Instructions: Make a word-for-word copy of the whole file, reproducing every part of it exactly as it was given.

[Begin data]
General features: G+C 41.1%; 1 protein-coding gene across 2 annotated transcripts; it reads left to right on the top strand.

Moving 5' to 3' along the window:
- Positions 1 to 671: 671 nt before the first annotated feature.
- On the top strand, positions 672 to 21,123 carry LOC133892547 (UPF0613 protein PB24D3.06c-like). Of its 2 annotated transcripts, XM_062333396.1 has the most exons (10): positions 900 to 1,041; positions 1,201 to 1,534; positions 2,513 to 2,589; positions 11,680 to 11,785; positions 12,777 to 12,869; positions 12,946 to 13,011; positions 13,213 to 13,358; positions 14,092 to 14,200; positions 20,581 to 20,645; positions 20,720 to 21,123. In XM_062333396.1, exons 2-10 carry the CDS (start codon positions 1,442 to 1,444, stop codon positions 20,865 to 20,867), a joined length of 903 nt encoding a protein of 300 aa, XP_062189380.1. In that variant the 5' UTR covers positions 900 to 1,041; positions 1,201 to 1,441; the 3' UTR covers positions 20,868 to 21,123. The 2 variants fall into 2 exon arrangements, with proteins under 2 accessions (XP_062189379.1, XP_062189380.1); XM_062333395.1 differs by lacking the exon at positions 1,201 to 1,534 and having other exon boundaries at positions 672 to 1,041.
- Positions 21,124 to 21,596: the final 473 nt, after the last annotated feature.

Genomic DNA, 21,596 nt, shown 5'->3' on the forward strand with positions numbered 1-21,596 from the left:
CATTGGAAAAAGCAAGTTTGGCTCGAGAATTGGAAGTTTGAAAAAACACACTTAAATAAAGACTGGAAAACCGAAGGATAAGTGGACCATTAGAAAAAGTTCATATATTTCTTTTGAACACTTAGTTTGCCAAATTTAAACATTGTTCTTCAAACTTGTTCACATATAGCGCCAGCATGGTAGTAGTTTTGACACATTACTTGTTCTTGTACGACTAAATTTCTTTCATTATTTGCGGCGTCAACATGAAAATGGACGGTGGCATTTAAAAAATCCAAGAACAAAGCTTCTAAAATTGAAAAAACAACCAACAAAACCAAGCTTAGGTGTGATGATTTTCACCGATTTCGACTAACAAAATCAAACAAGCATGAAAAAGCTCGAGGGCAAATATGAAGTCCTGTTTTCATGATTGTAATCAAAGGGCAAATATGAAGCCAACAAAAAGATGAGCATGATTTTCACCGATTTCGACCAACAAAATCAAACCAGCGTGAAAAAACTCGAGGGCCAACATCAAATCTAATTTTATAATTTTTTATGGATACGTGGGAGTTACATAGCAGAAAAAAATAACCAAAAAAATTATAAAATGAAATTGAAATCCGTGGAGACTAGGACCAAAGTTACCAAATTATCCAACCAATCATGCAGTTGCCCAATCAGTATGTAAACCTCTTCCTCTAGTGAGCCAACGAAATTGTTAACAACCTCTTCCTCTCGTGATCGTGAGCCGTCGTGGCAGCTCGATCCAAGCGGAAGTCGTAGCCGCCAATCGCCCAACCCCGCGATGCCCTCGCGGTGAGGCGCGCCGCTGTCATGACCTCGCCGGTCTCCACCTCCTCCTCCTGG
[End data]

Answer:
General features: G+C 41.1%; 1 protein-coding gene across 2 annotated transcripts; it reads left to right on the top strand.

Moving 5' to 3' along the window:
- Positions 1 to 671: 671 nt before the first annotated feature.
- On the top strand, positions 672 to 21,123 carry LOC133892547 (UPF0613 protein PB24D3.06c-like). Of its 2 annotated transcripts, XM_062333396.1 has the most exons (10): positions 900 to 1,041; positions 1,201 to 1,534; positions 2,513 to 2,589; positions 11,680 to 11,785; positions 12,777 to 12,869; positions 12,946 to 13,011; positions 13,213 to 13,358; positions 14,092 to 14,200; positions 20,581 to 20,645; positions 20,720 to 21,123. In XM_062333396.1, exons 2-10 carry the CDS (start codon positions 1,442 to 1,444, stop codon positions 20,865 to 20,867), a joined length of 903 nt encoding a protein of 300 aa, XP_062189380.1. In that variant the 5' UTR covers positions 900 to 1,041; positions 1,201 to 1,441; the 3' UTR covers positions 20,868 to 21,123. The 2 variants fall into 2 exon arrangements, with proteins under 2 accessions (XP_062189379.1, XP_062189380.1); XM_062333395.1 differs by lacking the exon at positions 1,201 to 1,534 and having other exon boundaries at positions 672 to 1,041.
- Positions 21,124 to 21,596: the final 473 nt, after the last annotated feature.

Genomic DNA, 21,596 nt, shown 5'->3' on the forward strand with positions numbered 1-21,596 from the left:
CATTGGAAAAAGCAAGTTTGGCTCGAGAATTGGAAGTTTGAAAAAACACACTTAAATAAAGACTGGAAAACCGAAGGATAAGTGGACCATTAGAAAAAGTTCATATATTTCTTTTGAACACTTAGTTTGCCAAATTTAAACATTGTTCTTCAAACTTGTTCACATATAGCGCCAGCATGGTAGTAGTTTTGACACATTACTTGTTCTTGTACGACTAAATTTCTTTCATTATTTGCGGCGTCAACATGAAAATGGACGGTGGCATTTAAAAAATCCAAGAACAAAGCTTCTAAAATTGAAAAAACAACCAACAAAACCAAGCTTAGGTGTGATGATTTTCACCGATTTCGACTAACAAAATCAAACAAGCATGAAAAAGCTCGAGGGCAAATATGAAGTCCTGTTTTCATGATTGTAATCAAAGGGCAAATATGAAGCCAACAAAAAGATGAGCATGATTTTCACCGATTTCGACCAACAAAATCAAACCAGCGTGAAAAAACTCGAGGGCCAACATCAAATCTAATTTTATAATTTTTTATGGATACGTGGGAGTTACATAGCAGAAAAAAATAACCAAAAAAATTATAAAATGAAATTGAAATCCGTGGAGACTAGGACCAAAGTTACCAAATTATCCAACCAATCATGCAGTTGCCCAATCAGTATGTAAACCTCTTCCTCTAGTGAGCCAACGAAATTGTTAACAACCTCTTCCTCTCGTGATCGTGAGCCGTCGTGGCAGCTCGATCCAAGCGGAAGTCGTAGCCGCCAATCGCCCAACCCCGCGATGCCCTCGCGGTGAGGCGCGCCGCTGTCATGACCTCGCCGGTCTCCACCTCCTCCTCCTGG